May 1, 2017

LP: APHRA - Sadness is a Gesture

APHRA offers an innovative pop exploration of darkness.

If you take a long hard look at pop music, if you really scrutinize it under a microscope – as has often been done before – it’s easy to find traces that prove it's one of the most corporeal forms of music. Longstanding within pop are the residues and solubles of dance music: the rhythms of house or the pummels of dubstep or the broken beats of club music, all borrowed for the exact purpose of getting people to get up and move their bodies. Even fingerprints of bodily music left by artists like Matthew Herbert and Bj√∂rk still mark pop's output. On top of that are the vocal expressions of the most universal and animal instincts: love, sex, excitement, and anger. Pop music, despite the decade, thrives on its relationship to the body. Move, sweat, breathe, fight, consume, desire, POP! And if pop is structured around the human body, then the latest album from Rebecca Waychunas is a diagnosis of a human illness; one that is uniquely hominal and incomparably devastating: addiction.

Waychunas describes this collection of seven songs as one that explores the “crippling confusion and heartbreak addiction causes.” She sings and produces tracks that play in the left field of pop electronica, but is constantly aware of the DIY scene that’s rocking around her. Whether it’s over-top a fuzzy guitar chord or a thudding, deconstructed dance beat, APHRA’s portrayal of sadness (as a gesture) through her voice and lyrics remains the uniting element of the work. On the especially fuzzy, crooning “Happy,” she plays the part of a torn-apart lover whose statement of “I just wanna see you happy,”  – a line that could bypass as cliche in your everyday pop song – comes across as clean and so painfully honest it can’t help but be believed. On “Oh Peter,” the vocals take a clear forefront alongside truncated contemporary club cuts and distorted vocal samples, but Waychunas’ personality of turmoil continues to hold true. She never puts forth as having all the answers. Rather, her music fully accepts a sense of confusion that splays open the way the disease of addiction has infected her life.

One of the most enticing elements Sadness is a Gesture has to offer is also one that plays to its prescriptive format. Each song holds great contrast to the ones surrounding it, playing with different instruments, melody patterns, percussion programming, and personal struggles. “Geranimo” strips back almost everything but Waychunas’ slurred prose and one reliable sampled drum beat. Then she jumps right into the steel-guitar-in-a-saloon slow burner of “Would You,” which finds Waychunas plagued by soulful blues much like Waxahatchee’s Katie Crutchfield. Here she plays the part of nurse practitioner, prodding at the confusing parts of the body, looking for signs of malice or infection. She addresses siblings, parents, past generations, lovers, friends; picking apart her social life in order to lay bare her own confusion. She often seems to switch back and forth between pop-personality-meets-club act such as Banks or Kelela and soulful singer-songwriter such as Mitski or Mal Devisa. But most often when she gives herself the most room from this multi-faceted personality testing is where her music makes the most impact. The chorus of the penultimate “Rooms,” though it uses few elements past Waychunas’ own voice, is an obvious standout from the album: a catchy, clever melody that allows for true song showmanship. There are times where the album’s lack of singular identity feels patched or even disengaged with its own structure, but Waychunas herself bends all that disorientation to her will. She doesn’t need to delve deep into any one format to paint her own portrait as a witness to the diseases around her. Instead, her brutal honesty and anything-but-coy addresses do that for her. Behind every one of the songs APHRA has compiled here lies an honest artistic personality. Full of confusion and weariness, yes, but ready to work through any obstacle that comes its way.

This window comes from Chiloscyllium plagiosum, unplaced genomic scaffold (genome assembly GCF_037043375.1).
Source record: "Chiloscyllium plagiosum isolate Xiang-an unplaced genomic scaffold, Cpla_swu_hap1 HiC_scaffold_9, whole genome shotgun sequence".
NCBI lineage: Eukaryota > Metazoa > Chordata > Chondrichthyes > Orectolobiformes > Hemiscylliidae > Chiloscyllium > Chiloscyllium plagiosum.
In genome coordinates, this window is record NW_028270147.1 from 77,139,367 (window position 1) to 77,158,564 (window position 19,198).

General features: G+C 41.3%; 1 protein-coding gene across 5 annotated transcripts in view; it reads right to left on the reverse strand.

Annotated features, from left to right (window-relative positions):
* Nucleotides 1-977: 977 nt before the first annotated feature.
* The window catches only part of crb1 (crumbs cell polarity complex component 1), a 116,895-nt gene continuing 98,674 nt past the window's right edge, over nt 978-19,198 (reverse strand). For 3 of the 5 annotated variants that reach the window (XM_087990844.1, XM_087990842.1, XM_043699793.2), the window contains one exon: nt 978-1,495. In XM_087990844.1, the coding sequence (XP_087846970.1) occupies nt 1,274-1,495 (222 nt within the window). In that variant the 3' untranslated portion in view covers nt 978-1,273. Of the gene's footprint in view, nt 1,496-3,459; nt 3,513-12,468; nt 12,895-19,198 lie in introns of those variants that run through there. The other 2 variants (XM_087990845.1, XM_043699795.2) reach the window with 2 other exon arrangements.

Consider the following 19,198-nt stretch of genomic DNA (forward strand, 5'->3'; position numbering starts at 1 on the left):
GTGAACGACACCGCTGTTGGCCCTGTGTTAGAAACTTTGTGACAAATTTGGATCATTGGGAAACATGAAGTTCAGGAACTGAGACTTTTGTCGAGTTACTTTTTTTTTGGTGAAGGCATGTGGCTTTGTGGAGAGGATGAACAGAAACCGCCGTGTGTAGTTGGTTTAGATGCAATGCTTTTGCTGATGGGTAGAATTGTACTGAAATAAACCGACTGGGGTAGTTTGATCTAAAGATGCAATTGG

Listen to APHRA on bandcamp.


Elijah Fosl is a freelance music and culture writer who's really bad at describing themselves. They hail from Louisville but live in Chicago where they work, ferociously devouring cassette tapes and local produce. Find them on Twitter at @elifosl or online at